Information operations · Information Warfare · Russia

Russian Efforts to Exploit Racial Divisions in 2016 Found Firm Ground in U.S., Report Says

By Mihir Zaveri and Jacey Fortin

Russian disinformation operations to exploit racial tensions during the 2016 presidential election in the United States found firm ground in a country where legislators have long sought to suppress the black vote, according to a report released Monday.

The report, “State of Black America,” was released by the National Urban League, a civil rights organization based in New York. It underlined the Russian interference in particular but said that black voting rights were under attack from a wide range of actors, including domestic politicians.

In about two dozen states, voting restrictions have gotten worse since 2010 because of changes including new voter identification laws and decisions to limit locations where voters can cast ballots, the report said.

The report’s findings on the Russian interference drew from academic research and federal investigations to highlight the huge campaign run by a St. Petersburg company called the Internet Research Agency, which deployed thousands of accounts on Facebook, Twitter and other platforms.

One such account on Twitter, called @WokeLuisa, garnered more than 50,000 followers, and its posts were highlighted by dozens of prominent news outlets, the report said.

The account sought to explicitly and implicitly discourage black voters from going to the polls in an effort to secure Republican victory, even as other Russian-backed efforts bolstered white extremism online, said Marc H. Morial, the president of the National Urban League.

“It was targeted, it was focused,” Mr. Morial said. “It’s intentionally pouring gasoline on racial division.”

The F.B.I. has warned that the threat of Russian interference in American elections persists. Intelligence officials have said that Russia interfered throughout the midterm elections last year, and that those efforts are likely to intensify during the next presidential campaign.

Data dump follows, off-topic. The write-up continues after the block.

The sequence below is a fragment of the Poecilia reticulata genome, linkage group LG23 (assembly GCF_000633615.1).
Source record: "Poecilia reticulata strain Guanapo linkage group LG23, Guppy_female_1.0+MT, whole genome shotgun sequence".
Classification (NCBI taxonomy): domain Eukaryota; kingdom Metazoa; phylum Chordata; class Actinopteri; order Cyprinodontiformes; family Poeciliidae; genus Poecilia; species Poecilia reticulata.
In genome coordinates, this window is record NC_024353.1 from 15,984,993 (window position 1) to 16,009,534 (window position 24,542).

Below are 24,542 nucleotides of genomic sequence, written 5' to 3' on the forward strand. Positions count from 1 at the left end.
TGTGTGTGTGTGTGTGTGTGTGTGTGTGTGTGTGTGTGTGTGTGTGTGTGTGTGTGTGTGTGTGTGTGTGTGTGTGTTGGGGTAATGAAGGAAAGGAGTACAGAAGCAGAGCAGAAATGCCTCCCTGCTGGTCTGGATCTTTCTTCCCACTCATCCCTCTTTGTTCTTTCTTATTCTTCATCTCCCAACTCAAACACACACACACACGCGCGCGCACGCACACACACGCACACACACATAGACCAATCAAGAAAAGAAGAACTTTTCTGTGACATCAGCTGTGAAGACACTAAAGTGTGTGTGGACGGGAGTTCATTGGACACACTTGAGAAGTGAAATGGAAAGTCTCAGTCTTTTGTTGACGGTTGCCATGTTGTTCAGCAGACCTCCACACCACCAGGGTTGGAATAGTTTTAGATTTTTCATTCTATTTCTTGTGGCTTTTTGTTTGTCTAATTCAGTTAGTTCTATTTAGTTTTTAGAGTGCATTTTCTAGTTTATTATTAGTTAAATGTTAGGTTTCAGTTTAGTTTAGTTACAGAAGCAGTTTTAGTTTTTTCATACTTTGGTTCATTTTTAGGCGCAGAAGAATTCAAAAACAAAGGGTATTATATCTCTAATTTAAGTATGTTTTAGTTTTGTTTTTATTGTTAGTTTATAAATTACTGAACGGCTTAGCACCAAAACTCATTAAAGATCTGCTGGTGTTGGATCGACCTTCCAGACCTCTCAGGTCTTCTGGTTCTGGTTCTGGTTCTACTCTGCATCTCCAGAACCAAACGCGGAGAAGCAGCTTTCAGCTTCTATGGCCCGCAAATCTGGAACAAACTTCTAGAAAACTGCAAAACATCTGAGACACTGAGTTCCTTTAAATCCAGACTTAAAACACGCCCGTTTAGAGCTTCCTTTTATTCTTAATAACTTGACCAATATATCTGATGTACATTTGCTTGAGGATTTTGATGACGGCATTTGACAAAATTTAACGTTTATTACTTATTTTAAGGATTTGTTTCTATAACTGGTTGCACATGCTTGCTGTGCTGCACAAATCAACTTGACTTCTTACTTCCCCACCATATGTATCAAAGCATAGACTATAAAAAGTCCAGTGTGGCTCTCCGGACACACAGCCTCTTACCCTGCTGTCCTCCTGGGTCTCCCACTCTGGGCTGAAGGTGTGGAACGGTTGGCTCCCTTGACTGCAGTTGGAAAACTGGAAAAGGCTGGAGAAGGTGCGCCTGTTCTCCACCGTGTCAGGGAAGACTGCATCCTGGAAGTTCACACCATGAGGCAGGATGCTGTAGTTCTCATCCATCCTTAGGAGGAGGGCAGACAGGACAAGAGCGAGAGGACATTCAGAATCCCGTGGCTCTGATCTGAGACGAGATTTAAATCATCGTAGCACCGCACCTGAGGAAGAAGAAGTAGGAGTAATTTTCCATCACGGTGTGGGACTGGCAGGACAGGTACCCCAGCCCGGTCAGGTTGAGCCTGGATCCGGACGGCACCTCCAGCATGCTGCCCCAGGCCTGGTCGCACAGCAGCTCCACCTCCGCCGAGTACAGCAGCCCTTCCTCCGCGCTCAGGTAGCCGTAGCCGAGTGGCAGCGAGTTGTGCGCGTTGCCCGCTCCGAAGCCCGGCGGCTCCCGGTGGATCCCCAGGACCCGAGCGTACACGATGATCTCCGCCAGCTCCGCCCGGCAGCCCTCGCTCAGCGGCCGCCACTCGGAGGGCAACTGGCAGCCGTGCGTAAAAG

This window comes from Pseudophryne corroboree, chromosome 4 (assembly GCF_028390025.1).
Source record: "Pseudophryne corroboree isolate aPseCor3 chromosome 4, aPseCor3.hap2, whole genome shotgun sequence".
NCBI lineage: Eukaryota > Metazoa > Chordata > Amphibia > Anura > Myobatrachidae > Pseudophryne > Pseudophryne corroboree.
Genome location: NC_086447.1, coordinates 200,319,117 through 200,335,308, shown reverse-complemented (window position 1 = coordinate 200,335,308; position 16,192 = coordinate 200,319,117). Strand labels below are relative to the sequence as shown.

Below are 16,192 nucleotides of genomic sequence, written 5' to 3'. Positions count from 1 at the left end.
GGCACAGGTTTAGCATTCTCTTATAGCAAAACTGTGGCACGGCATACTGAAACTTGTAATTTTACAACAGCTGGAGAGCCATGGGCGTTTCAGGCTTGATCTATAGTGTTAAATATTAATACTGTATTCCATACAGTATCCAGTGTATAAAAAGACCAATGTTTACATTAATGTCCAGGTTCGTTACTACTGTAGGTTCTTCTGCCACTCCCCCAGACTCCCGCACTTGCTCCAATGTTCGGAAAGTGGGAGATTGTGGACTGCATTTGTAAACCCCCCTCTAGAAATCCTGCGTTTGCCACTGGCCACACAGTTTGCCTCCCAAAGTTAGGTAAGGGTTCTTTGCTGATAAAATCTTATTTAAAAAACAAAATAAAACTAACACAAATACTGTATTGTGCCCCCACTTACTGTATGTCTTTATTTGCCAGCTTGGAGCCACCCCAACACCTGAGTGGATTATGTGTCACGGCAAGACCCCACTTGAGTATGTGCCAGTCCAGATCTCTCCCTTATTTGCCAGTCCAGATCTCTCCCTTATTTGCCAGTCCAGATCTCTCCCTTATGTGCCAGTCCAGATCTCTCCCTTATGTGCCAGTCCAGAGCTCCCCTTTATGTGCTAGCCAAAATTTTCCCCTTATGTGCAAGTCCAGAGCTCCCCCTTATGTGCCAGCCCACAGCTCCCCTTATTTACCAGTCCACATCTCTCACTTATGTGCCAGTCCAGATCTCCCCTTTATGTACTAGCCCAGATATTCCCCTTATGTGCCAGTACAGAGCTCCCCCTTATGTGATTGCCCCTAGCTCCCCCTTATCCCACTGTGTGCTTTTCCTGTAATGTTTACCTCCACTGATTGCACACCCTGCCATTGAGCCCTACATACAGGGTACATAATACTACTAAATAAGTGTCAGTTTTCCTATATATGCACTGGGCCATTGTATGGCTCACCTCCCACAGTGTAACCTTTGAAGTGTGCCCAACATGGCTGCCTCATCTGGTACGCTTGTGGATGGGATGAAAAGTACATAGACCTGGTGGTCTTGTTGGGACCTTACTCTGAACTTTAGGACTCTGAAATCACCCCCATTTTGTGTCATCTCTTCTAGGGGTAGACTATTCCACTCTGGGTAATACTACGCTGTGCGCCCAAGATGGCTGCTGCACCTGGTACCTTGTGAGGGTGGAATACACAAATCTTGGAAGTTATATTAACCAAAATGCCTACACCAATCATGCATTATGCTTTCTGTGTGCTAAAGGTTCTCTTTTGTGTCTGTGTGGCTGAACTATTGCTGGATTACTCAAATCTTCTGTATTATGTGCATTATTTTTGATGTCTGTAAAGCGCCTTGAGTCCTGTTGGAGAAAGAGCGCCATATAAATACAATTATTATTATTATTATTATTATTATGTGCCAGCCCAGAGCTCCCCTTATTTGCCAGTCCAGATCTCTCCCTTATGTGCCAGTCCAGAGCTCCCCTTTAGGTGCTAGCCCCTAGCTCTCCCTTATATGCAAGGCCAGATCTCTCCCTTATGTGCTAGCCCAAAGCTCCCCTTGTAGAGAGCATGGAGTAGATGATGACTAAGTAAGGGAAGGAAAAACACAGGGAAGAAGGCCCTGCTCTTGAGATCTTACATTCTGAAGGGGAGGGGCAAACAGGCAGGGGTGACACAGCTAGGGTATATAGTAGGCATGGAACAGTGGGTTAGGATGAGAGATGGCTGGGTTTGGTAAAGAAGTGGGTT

Bret Schafer, the social media analyst at the Alliance for Securing Democracy, an initiative to combat efforts to undermine democratic institutions that is housed at the German Marshall Fund of the United States, wrote about the Russian interference in the report and described @WokeLuisa as one of many fake accounts that impersonated African-American people to exploit pre-existing animosity and discourage voting.

“It’s moving the dial just a couple of degrees in the direction they want it to go,” Mr. Schafer said in an interview. “The anonymity of the internet allows you to be whoever you want to be, and of course you’re going to be far more persuasive if that target audience thinks you’re one of them.”

The report also outlined domestic efforts to both empower and disenfranchise minority voters.

Citing data compiled by the Brennan Center for Justice, the report said that as of March, more than 40 states had passed or were considering bills expanding access to voting, for instance by easing the voter registration process, expanding early voting and giving voting rights to convicted felons.

But domestic restrictions on voting, the vast majority of which are imposed by Republicans, proliferated in many states, the report found. Such moves reflect rising partisanship, societal shifts toward greater diversity, and the weakening of the Voting Rights Act by the Supreme Court in 2013.

Mr. Morial said it was not possible to disentangle the Russian interference campaign from other factors that determined black voter turnout in the 2016 election, since both involved racial targeting.

Joel Ford, a former Democratic state senator in North Carolina who was a sponsor of a voter identification bill there, disagreed. “I think that those are two separate issues,” he said. “One is something that we as Americans can control through the legislative process, and the other is foreign interference in our elections.”

Mr. Ford said that as an African-American man, he was sensitive to discriminatory voter suppression tactics. But he called blanket opposition to voter identification laws “an unnecessary political wedge,” in part because it is a state-by-state issue, and laws can be crafted to minimize discrimination.

He added that photo identification was already necessary for activities like banking or flying, and that the bill he supported in North Carolina allowed voters to obtain photo identification cards at no cost. (That bill passed in December after the Legislature overrode the Democratic governor’s veto. Monday’s report named North Carolina as one of the states where voting restrictions have gotten worse.)

The report, which is now in its 43rd annual edition, featured more than 30 other essays written by various authors including scholars, politicians and corporate executives.

It also recommended a number of policy changes, including automatic voter registration, the creation of a national commission to “identify and eliminate foreign interference in the American democratic process,” and postelection auditing to compare paper ballots to computerized tabulations.

And Mr. Morial said he hoped Congress would hold hearings on Russian efforts to target black voters.

“I tell people: Russia today, China tomorrow, Saudi Arabia next week,” he said. “Every country that wants to influence and impact us is going to be playing in our elections.”